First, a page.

During Professor McKenzie’s term at the helm, the University has made great strides in internalising the cultural narrative of its whakapapa and embedding a bicultural approach in its educational programmes, its day-to-day operations, and in the actualisation of new campus buildings and landscapes.

Professor McKenzie believes the spirit of inclusiveness and caring for others is extraordinarily strong at Lincoln University, and this is especially evident during times of extreme stress, like the Christchurch terrorist attack of 15 March 2019.

“The outpouring of grief and love amongst our Lincoln University community, and the spontaneous upwelling of support for our Muslim whānau, was one of the most moving and inspirational experiences of my entire career.”

The University’s senior management team, too, is a tight-knit, highly capable unit.

“I’ve had the privilege of working within a really tight management team who have worked closely and collaboratively together for three years.

“It was a stable group of skilled individuals who got on well and worked together effectively and cohesively. We didn’t always agree on everything, but we always came up with good solutions. We accomplished a lot in that three years,” said Professor McKenzie.

A particular highlight for Bruce McKenzie during his tenure was the visit to Lincoln University of the Prince of Wales in November 2019.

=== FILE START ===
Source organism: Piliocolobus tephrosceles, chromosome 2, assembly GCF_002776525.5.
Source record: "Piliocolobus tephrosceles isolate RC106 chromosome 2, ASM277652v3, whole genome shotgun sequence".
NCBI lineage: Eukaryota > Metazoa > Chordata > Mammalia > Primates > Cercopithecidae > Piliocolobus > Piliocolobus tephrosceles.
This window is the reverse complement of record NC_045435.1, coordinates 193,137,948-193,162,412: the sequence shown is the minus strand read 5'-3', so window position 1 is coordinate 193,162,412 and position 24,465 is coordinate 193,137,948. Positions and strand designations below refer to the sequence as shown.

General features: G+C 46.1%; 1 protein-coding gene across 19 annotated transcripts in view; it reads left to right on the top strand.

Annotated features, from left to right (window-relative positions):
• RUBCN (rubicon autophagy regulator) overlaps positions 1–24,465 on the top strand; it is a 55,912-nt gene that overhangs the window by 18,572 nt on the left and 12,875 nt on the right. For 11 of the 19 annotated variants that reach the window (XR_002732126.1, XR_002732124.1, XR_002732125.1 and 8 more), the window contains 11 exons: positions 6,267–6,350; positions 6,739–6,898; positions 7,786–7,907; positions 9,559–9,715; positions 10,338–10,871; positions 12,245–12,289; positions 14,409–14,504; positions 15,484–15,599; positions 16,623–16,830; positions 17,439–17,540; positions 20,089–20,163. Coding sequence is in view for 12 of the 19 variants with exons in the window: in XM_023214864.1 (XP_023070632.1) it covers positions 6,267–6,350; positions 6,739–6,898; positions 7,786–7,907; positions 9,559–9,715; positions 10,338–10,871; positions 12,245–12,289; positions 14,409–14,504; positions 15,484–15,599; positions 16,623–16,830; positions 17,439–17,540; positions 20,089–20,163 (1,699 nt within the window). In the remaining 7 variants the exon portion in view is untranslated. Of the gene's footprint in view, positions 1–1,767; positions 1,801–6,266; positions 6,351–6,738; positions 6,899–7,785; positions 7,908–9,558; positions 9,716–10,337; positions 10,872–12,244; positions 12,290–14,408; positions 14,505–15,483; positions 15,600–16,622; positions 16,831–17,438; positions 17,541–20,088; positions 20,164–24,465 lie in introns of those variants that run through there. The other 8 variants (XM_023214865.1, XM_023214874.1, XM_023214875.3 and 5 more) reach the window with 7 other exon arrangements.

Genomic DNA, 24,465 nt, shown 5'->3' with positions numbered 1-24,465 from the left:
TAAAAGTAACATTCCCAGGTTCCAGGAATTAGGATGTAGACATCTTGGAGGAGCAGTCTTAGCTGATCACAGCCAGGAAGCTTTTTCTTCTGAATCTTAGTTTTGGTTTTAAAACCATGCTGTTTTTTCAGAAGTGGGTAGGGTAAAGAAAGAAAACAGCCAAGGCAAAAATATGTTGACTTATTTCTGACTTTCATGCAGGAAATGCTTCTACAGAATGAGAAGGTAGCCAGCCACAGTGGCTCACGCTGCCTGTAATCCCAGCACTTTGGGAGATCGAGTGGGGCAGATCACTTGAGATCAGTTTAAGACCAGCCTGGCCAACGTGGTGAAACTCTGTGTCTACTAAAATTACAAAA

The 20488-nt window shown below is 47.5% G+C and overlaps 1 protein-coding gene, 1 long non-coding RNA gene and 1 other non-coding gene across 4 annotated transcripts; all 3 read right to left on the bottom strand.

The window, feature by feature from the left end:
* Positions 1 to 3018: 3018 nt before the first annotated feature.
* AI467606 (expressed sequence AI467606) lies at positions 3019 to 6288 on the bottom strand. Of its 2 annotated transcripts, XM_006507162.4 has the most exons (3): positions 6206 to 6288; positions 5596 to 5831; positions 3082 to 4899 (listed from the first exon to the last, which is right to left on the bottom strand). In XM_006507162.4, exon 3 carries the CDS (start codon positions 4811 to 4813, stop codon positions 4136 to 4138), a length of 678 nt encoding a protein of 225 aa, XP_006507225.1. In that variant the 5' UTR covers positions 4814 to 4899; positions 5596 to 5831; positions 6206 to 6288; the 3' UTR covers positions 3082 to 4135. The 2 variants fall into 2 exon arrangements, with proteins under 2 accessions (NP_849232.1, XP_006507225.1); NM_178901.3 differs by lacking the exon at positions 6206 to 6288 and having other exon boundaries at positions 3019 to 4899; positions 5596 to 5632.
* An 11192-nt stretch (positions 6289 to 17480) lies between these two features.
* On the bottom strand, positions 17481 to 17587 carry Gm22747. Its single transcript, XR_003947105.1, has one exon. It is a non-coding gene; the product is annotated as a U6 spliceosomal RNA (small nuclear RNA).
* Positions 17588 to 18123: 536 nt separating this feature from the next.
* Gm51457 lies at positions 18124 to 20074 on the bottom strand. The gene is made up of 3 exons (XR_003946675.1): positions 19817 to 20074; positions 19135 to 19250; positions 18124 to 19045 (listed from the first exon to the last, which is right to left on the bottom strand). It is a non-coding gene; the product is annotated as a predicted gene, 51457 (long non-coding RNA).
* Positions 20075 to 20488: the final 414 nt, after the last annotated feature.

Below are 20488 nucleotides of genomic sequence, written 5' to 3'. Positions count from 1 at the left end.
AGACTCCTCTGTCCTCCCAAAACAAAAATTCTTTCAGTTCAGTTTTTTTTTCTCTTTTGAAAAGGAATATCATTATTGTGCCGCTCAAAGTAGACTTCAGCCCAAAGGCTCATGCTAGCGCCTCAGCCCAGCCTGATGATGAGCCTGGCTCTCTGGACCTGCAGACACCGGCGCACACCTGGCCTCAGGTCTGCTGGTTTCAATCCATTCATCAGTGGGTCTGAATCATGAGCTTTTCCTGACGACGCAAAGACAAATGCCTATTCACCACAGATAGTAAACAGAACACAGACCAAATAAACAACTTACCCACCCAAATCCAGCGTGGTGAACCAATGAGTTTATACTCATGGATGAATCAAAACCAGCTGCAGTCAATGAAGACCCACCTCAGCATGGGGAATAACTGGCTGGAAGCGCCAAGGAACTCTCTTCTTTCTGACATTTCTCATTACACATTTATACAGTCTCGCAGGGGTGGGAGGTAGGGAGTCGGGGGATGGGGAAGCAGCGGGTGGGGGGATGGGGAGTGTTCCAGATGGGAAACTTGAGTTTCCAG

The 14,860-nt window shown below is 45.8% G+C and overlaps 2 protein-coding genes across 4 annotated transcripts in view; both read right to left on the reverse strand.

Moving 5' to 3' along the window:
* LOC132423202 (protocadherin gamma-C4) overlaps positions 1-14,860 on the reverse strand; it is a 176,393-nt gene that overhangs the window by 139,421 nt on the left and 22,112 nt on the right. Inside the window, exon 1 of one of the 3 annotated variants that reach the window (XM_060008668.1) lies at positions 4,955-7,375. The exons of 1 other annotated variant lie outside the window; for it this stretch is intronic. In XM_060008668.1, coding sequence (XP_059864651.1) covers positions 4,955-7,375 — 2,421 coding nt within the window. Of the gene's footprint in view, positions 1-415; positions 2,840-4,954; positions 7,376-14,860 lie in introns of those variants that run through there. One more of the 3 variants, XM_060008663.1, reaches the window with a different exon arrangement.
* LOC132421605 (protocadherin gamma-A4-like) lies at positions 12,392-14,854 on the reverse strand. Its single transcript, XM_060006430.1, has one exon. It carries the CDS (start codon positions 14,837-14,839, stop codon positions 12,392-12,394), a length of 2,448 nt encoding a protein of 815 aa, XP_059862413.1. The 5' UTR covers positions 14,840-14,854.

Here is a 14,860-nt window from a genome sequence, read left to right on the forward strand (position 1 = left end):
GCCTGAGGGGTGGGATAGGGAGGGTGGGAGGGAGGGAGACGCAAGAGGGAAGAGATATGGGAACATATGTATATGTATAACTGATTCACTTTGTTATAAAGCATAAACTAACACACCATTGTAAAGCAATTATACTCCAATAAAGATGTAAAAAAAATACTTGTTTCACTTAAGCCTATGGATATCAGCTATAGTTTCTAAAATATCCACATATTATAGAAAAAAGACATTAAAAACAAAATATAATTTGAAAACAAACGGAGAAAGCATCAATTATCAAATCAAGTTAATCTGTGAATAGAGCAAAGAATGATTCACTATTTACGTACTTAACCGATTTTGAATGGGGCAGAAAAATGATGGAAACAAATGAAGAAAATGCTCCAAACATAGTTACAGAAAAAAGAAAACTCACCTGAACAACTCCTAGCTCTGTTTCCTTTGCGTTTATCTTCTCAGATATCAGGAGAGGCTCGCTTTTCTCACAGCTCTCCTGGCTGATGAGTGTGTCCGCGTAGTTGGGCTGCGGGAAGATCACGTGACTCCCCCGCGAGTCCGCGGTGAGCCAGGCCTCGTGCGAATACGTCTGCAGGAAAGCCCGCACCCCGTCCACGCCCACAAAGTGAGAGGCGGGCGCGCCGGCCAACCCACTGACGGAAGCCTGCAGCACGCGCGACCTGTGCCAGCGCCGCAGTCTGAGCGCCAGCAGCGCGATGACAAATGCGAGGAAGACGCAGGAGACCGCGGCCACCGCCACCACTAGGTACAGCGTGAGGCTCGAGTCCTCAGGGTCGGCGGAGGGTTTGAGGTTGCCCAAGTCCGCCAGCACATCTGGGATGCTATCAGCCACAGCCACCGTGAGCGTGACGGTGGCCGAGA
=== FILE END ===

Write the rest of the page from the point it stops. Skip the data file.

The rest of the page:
“His Royal Highness gave a stirring keynote speech on the state of the global environment to a rapt audience of around 300 Lincoln students, staff and partner organisations, and in his address he referred to Lincoln University as an institution that he had ‘long admired from afar’.”

On a parting note, Professor McKenzie says he is handing over to a capable pair of hands. [Professor Grant Edwards will take over the role of Vice-Chancellor on 1 January 2022, from his former role of Deputy Vice-Chancellor.]

“I’ve known Grant since he was a student here at Lincoln. As well as being one of the smartest people I know, he is a great leader and an astute judge of people.

“Under the stewardship of Grant and the team, I’m confident that Lincoln University has a very bright future.”


Professor Bruce A. McKenzie

Professor McKenzie’s association with Lincoln University began in the early 1980s, when he attended as a postgraduate student, completing a diploma and then a PhD in agronomy and crop science.

From there, he took up a 22-year post at the University as an Associate Professor of Soil Science, responsible for teaching a range of classes in plant science, statistics and annual crop production.

In 2008 he became Dean of the Faculty of Agriculture and Life Sciences, which involved managing 150 staff members in four departments.

He worked in this role for more than seven years before becoming the University’s Chief Academic Officer, overseeing Lincoln’s academic faculties, as well as the Library, Teaching and Learning department and the Research Management Office.

He was appointed to the position of Deputy Vice-Chancellor in 2018, and in January 2019 he began his appointment as Acting Vice-Chancellor.

Present Deputy Vice-Chancellor, Professor Grant Edwards, will take over as Vice-Chancellor from 1 January 2022.